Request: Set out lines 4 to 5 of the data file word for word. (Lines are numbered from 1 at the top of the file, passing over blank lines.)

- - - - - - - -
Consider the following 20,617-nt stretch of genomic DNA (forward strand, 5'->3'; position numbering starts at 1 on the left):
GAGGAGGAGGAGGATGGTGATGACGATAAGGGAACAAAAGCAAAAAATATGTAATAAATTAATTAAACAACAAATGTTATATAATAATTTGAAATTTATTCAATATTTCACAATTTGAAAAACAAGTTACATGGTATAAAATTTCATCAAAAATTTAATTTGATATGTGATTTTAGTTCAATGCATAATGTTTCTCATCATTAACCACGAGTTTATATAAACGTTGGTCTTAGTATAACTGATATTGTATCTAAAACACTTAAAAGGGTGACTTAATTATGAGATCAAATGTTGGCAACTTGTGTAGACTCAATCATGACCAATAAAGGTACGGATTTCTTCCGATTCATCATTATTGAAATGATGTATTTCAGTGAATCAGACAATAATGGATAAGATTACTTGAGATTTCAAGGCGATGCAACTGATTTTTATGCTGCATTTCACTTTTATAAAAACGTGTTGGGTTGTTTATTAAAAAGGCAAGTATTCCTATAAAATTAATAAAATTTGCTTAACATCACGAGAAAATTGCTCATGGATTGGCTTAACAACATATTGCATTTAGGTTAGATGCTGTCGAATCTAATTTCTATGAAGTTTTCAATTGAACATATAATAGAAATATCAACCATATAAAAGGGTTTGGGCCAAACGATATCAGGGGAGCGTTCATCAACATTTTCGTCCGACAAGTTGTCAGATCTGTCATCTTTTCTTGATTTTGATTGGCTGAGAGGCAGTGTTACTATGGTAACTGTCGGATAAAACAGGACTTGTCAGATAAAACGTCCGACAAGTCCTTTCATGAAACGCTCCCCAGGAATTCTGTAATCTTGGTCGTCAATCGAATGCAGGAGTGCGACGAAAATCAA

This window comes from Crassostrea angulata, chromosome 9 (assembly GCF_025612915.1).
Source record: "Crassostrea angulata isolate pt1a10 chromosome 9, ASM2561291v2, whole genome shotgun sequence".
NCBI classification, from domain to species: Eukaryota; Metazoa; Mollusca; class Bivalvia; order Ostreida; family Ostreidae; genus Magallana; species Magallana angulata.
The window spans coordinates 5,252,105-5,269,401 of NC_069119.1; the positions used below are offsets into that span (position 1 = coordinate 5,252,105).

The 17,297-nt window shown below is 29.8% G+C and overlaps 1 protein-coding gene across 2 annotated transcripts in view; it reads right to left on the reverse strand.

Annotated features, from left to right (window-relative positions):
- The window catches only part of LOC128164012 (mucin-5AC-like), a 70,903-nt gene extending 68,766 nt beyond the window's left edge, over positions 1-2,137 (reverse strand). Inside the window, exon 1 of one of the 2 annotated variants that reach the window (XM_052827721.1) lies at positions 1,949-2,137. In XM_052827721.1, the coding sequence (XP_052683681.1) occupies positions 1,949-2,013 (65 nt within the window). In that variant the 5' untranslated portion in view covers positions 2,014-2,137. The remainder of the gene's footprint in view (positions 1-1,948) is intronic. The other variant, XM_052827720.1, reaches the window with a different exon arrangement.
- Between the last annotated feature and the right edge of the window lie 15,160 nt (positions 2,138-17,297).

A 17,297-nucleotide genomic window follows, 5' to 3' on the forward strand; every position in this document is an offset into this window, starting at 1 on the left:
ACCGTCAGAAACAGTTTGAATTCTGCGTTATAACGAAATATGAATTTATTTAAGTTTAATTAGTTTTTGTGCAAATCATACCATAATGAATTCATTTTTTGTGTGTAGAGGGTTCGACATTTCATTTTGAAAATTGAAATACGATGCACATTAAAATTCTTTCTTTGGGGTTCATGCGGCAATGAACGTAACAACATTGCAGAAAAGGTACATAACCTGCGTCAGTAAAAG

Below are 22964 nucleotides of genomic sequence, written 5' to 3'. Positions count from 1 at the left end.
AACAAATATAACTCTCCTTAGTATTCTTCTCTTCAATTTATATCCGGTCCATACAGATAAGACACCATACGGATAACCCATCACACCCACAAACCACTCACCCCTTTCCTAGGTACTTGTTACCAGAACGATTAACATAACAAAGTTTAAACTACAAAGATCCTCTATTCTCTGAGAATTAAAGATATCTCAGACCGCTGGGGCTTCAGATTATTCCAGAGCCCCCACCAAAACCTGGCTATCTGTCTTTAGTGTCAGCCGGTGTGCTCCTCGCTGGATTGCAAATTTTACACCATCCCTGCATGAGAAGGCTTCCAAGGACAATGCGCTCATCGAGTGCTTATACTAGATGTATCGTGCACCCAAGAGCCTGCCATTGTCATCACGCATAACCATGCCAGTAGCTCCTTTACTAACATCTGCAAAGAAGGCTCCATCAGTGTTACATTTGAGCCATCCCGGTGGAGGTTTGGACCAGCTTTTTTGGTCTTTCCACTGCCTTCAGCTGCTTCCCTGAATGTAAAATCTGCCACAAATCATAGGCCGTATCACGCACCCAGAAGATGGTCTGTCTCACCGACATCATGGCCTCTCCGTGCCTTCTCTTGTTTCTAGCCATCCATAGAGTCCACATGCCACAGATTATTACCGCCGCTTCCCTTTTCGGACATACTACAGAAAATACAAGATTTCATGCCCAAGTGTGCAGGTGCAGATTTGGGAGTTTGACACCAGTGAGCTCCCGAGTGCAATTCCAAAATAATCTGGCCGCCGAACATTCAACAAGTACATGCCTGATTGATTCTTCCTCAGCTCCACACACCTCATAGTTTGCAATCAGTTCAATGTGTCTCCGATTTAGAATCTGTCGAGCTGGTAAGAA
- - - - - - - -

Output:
Source record: "Crassostrea angulata isolate pt1a10 chromosome 9, ASM2561291v2, whole genome shotgun sequence".
NCBI classification, from domain to species: Eukaryota; Metazoa; Mollusca; class Bivalvia; order Ostreida; family Ostreidae; genus Magallana; species Magallana angulata.